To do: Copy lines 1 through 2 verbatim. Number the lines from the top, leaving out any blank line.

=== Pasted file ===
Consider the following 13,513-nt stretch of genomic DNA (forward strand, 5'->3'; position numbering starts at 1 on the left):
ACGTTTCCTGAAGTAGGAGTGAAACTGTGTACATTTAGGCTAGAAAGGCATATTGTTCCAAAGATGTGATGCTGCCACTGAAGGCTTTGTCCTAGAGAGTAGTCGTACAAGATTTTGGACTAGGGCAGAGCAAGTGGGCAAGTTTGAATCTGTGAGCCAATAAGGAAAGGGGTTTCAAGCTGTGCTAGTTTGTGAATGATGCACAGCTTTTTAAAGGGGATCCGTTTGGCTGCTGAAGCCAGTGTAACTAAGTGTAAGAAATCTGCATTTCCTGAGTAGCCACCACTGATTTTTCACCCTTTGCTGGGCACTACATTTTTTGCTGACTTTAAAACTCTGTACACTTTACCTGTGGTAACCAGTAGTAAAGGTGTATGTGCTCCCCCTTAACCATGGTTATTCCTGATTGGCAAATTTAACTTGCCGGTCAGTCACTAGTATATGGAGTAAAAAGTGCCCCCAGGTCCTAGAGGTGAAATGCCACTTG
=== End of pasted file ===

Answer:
Consider the following 13,513-nt stretch of genomic DNA (forward strand, 5'->3'; position numbering starts at 1 on the left):
ACGTTTCCTGAAGTAGGAGTGAAACTGTGTACATTTAGGCTAGAAAGGCATATTGTTCCAAAGATGTGATGCTGCCACTGAAGGCTTTGTCCTAGAGAGTAGTCGTACAAGATTTTGGACTAGGGCAGAGCAAGTGGGCAAGTTTGAATCTGTGAGCCAATAAGGAAAGGGGTTTCAAGCTGTGCTAGTTTGTGAATGATGCACAGCTTTTTAAAGGGGATCCGTTTGGCTGCTGAAGCCAGTGTAACTAAGTGTAAGAAATCTGCATTTCCTGAGTAGCCACCACTGATTTTTCACCCTTTGCTGGGCACTACATTTTTTGCTGACTTTAAAACTCTGTACACTTTACCTGTGGTAACCAGTAGTAAAGGTGTATGTGCTCCCCCTTAACCATGGTTATTCCTGATTGGCAAATTTAACTTGCCGGTCAGTCACTAGTATATGGAGTAAAAAGTGCCCCCAGGTCCTAGAGGTGAAATGCCACTTG